Yikes! I was gonna post the opposite. In my experiences out of the box both Ubuntu and Fedora work just fine with the generic Linux graphics driver for AMD but have major issues with Nvidia cards. It's 100% necessary to install the proprietary driver if you have an Nvidia card. This is not so straight forward. And even with the propitiatory Nvidia driver installed the PC with the AMD GPU in it just feel more snappy and Firefox also scrolls better as well. On the Nvidia card Firefox was laggy.

    If I was going to go full time Linux on my everyday PC I would be picking up an AMD card just to use the generic Linux driver. Then again I am talking about running a 6450 card so it's a few years old. Not sure what support is like for the latest cards.

    But Nvidia support in Linux seems to be a poor experience.
     
    Last edited: Jan 2, 2019
  15. Ben Cole

    Mobster

    Joined: Feb 24, 2003

    Posts: 2,577

    Location: Porthcawl and Southampton

    Yet another vote for Lenovo. Got an X series with a Core 2 Duo for 40 quid just to run Ubuntu.

    I’ve since set up a dual boot on my E series i5/8Gb RAM because I just prefer using Linux for general browsing with Chrome.
     
  16. Rroff

    Man of Honour

    Joined: Oct 13, 2006

    Posts: 61,110

    Never had any problems with installing the proprietary driver but I do know there has been issues before if you've installed the non-proprietary driver and then put the proprietary one on later. The non-proprietary driver is basically a waste of time in most cases.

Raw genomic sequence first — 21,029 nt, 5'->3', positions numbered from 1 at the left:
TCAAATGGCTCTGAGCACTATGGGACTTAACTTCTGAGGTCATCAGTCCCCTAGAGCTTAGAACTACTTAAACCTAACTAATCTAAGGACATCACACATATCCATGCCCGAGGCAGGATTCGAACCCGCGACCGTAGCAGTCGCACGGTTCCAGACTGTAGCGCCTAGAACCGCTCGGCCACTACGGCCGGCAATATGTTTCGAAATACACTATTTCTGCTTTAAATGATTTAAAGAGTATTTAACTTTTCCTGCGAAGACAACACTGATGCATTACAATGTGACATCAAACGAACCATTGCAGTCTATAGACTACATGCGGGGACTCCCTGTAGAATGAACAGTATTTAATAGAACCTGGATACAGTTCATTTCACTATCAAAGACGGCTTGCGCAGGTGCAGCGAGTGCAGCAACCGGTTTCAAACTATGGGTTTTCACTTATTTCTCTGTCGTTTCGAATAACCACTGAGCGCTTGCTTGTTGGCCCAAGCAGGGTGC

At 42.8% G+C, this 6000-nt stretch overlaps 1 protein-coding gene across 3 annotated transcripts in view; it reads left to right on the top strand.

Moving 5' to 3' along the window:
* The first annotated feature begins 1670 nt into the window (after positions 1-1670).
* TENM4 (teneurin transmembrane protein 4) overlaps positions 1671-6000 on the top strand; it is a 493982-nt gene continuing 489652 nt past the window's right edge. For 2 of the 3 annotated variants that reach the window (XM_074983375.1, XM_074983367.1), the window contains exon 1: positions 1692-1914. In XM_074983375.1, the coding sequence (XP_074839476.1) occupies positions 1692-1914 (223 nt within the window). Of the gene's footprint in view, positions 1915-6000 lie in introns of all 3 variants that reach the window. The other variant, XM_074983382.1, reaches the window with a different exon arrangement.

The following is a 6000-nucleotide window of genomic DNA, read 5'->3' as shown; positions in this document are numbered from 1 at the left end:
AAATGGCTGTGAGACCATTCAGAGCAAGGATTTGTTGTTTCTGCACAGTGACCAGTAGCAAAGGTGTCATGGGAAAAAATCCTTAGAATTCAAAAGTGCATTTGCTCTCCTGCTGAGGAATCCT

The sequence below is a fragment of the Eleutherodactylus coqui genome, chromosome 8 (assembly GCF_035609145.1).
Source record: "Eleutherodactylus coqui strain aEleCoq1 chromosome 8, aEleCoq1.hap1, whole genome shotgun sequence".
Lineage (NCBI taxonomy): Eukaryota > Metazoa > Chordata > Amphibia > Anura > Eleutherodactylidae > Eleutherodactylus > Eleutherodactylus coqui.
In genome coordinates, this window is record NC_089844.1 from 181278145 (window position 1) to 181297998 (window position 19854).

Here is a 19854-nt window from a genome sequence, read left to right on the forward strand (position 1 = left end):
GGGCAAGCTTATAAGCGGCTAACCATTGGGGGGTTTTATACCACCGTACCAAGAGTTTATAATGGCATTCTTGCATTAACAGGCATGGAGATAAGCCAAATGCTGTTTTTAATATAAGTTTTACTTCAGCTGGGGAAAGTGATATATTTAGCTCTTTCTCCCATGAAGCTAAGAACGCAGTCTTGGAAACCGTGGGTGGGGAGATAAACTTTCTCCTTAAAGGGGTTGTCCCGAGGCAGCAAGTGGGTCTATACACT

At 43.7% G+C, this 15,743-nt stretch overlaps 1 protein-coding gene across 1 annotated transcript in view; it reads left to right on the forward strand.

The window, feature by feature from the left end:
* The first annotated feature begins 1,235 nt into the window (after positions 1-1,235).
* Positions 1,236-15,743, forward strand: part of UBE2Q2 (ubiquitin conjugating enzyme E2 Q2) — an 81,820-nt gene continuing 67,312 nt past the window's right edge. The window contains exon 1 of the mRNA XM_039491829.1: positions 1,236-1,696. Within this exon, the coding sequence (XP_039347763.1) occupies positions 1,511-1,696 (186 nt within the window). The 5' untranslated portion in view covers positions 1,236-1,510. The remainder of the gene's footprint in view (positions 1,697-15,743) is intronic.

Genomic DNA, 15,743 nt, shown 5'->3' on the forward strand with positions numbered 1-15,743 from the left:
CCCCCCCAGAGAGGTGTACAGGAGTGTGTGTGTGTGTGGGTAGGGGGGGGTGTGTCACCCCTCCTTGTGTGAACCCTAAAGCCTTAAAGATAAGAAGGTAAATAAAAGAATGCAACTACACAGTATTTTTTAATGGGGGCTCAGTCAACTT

While it does kind of suck that it is proprietary personally I do understand nVidia's reasoning on it and open sourcing it is far far from as trivial as people think.

    Personally I've found it the better experience once you have the proprietary driver working properly.

    That said and nothing to do with nVidia in most cases when I've tried to persist with using Linux for applications like this I've ended up transitioning back to Windows 7 after awhile anyhow as what starts as just a bit of light browsing and listening to music, etc. inevitably seems to run into usage where Linux doesn't quite do as well as Windows.

    Would be a vote for Ubuntu here but if you feel like being a bit more hands on then I'm quite a Debian fan - the core of the OS I find somehow more intuitive than most other flavours even those built off of Debian.